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Title: 15 Mile Road/Edison Corridor sewer tunnel failure study, Detroit area, Michigan
Authors: United States. Army. Corps of Engineers. Detroit District
United States. Environmental Protection Agency. Region V
Structures Laboratory (U.S.)
Albert, Dick
Hoff, G. C. (George C.)
Lorence, Brian
Mitchell, Gerald B.
Mlakar, Paul F.
Murphy, William L. (William Lee), 1944-
Strohm, William E.
Keywords: Case history
Structural behavior
Field control tests (soils)
Soil testing
Tunnel failures
Laboratory tests
Underground construction
Detroit, Michigan
Publisher: Geotechnical Laboratory (U.S.)
Engineer Research and Development Center (U.S.)
Description: Technical Report
NOTE: This report has been split into two parts due to its size. The file is still very large in spite of that, and will take several minutes to load. Part 1 contains the body of the report and its references. Part 2 contains tables and appendices. ABSTRACT: The study consisted of field and laboratory investigations, construction evaluation and geotechnical and structural analyses to determine the cause(s) of distress and failure of a 2600-ft. section of 12-ft, 9-in. diameter concrete-lined sanitary sewer tunnel in the Detroit, Michigan area. The work was performed at the request of the Environmental Protection Agency, Region V, Chicago, Ill. The report includes summaries of all pertinent construction records, results of all pertinent past and current field and laboratory tests on construction and geotechnical materials, and detailed geotechnical and structural analyses based on observed conditions and measured parameters. Factors that could have potentially influenced or contributed to the distress were investigated; the findings eliminated certain possible factors and identified the essential causes and mechanisms. The conclusions are limited to those which could be made based on results of the analyses and facts and evidence documented in the report. The section of tunnel that experienced distress is at a depth of approximately 65 ft. and was mined through lake- bed deposits that contain strata of silt and fine sand. The water table is normally approximately 20 ft. above the invert but was drawn down for construction. The silts and fine sands are highly susceptible to piping under even small heads. Some of the construction joints in the concrete liner were made without waterstops and concrete placement procedures were such that cold joints occurred in the liner. The tunnel was completed and placed in service in 1972; however, the distress actually began immediately following construction as soon as the groundwater level was sufficiently high to initiate piping of soil through the open construction and cold joints. This piping took place over a significant period of time. As greater loss of support occurred, the concrete liner deformed, the joints opened wider, and more soil was allowed to pipe into the tunnel. These events progressed until the distress was manifested by the crack pattern found and by total collapse at Distressed Area 1 and partial collapse at Distressed Area 3. Varying degrees of distress were experienced along the 2600- ft section depending upon the location of the strata of piping soil with respect to open construction joints and/or cold joints.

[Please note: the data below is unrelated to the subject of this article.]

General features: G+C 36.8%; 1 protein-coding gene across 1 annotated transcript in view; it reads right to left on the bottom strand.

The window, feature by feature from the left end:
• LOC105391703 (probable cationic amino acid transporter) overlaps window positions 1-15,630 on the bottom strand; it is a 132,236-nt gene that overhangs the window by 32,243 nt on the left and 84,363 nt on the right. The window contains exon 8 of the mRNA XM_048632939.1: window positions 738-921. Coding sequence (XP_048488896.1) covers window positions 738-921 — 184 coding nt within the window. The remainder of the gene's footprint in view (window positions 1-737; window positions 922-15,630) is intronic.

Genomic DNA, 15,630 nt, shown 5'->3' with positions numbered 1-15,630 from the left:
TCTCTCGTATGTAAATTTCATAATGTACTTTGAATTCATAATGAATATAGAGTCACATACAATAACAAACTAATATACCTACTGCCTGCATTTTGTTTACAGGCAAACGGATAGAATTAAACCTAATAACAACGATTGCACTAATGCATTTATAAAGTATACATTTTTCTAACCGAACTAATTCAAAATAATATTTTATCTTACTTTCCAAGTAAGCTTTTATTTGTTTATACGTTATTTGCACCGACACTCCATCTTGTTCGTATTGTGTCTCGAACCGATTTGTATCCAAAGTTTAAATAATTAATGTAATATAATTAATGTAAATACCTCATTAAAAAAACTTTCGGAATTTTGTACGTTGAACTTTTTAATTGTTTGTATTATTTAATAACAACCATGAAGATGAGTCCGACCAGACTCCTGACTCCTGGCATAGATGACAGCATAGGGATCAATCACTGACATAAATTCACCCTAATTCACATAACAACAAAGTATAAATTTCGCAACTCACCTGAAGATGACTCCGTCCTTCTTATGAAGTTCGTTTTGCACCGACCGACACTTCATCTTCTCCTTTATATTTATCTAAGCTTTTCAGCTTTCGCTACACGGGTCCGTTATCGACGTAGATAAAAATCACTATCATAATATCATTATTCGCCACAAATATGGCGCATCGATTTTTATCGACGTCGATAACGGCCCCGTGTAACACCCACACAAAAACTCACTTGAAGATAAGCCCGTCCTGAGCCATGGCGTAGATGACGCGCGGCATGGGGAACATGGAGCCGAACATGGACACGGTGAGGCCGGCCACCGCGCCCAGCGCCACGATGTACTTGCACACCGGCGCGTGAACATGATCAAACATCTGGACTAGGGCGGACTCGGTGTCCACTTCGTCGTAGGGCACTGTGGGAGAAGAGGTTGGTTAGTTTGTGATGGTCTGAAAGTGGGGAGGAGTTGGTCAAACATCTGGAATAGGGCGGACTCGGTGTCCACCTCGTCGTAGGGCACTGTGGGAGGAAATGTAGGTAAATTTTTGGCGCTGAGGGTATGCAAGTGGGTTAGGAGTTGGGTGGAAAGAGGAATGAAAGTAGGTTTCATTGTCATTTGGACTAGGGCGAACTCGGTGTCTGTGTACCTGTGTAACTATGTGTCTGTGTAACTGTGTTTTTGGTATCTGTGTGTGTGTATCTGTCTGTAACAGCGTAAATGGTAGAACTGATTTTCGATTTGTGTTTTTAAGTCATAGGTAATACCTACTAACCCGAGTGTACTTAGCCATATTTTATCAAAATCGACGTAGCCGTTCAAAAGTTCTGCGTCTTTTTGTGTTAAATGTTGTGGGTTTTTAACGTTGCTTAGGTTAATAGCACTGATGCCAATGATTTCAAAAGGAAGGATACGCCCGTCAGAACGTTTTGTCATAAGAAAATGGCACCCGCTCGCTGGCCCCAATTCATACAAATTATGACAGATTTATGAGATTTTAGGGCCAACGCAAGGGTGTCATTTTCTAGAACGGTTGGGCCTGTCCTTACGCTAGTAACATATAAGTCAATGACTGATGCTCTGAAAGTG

Rights: Approved for public release; distribution is unlimited.
Appears in Collections:Technical Report

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